Be friendly and polite and you should get the same response back (from most people). Being arrogant, rude or abusive will only lead to alienation and possibly being banned from using the boards. If unsure whether you’re acting in line, ask yourself whether you would say it to the person’s face. If the answer’s no, either rephrase it or don’t post it at all.

What should I talk about?

Thinking about how to make friends online can be overwhelming, but really it’s only slightly different than in person interactions. Especially when it comes to starting a conversation. You can basically talk about anything and everything! But don’t ask anything too personal of others unless you are willing to offer up your own personal information/reasons first. Respect people’s boundaries as well. If someone doesn’t want to share, don’t pressure them. Build a foundation of trust and in time they’ll open up.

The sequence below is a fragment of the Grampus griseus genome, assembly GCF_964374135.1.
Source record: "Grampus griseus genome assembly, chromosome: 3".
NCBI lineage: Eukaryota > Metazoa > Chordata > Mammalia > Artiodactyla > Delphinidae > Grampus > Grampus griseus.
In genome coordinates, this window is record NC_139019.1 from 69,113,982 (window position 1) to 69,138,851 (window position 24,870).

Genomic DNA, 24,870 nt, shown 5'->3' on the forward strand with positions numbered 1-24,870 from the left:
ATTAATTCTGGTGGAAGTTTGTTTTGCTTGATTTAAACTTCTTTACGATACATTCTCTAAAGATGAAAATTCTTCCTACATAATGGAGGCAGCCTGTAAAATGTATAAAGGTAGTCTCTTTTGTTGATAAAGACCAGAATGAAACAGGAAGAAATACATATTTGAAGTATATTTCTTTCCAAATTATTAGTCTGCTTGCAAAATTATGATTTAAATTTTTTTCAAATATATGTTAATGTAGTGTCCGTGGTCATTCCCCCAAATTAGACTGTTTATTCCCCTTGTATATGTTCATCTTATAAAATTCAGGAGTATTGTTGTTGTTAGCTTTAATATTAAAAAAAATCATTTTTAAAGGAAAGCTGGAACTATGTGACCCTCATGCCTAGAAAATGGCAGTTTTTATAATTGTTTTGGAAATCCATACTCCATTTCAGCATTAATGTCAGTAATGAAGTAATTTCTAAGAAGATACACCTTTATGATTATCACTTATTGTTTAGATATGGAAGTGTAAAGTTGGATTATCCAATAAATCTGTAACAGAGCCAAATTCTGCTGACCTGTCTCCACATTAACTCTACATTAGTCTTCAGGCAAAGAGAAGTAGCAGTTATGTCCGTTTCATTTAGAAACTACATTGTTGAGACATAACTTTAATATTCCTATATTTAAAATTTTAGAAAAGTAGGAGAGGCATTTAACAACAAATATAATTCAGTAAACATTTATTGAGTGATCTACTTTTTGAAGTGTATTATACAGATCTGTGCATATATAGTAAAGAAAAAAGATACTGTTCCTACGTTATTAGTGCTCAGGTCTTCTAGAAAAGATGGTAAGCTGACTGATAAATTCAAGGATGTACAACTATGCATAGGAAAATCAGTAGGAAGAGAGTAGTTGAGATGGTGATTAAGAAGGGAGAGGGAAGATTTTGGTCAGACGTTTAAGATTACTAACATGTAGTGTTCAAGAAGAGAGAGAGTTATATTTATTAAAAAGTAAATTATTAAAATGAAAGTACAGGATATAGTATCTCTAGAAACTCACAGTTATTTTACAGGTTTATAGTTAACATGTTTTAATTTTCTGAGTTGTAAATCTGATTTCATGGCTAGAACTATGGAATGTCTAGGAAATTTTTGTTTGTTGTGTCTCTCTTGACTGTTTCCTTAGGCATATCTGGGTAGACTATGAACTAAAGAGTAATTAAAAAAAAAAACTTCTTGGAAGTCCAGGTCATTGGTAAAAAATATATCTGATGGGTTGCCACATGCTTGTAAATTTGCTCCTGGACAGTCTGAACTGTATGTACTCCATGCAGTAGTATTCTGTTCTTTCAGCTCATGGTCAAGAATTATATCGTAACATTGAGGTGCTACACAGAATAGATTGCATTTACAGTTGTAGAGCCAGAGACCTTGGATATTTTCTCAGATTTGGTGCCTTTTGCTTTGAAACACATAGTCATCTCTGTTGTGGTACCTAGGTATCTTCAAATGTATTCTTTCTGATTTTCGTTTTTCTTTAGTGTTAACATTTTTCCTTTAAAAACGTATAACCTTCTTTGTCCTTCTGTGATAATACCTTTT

Don’t rush

Finding friends online is odd in that you get complete strangers telling you intimate details of their lives immediately. If you were in the street and this happened, you’d feel uncomfortable, but somehow sitting behind a laptop screen makes it seem like a regular Tuesday. Only give out things like your handles on social media platforms when YOU feel ready. In the meantime you can just share your interests with them!

By their very nature, online friendships tend to develop at an accelerated pace, so try not to get too attached too quickly. This way you can avoid a nasty fall if your new mate suddenly goes AWOL. But if that does end up happening, there’s no shame in it – it simply wasn’t meant to be. For more support when a friendship ends, read this

Using different platforms 

Nowadays there’s precisely 2,056,889 (give or take a few) social media platforms that you have an active account for. Problem is, each of these platforms have different ways of communication as well as a specific culture surrounding them. Here are a few examples: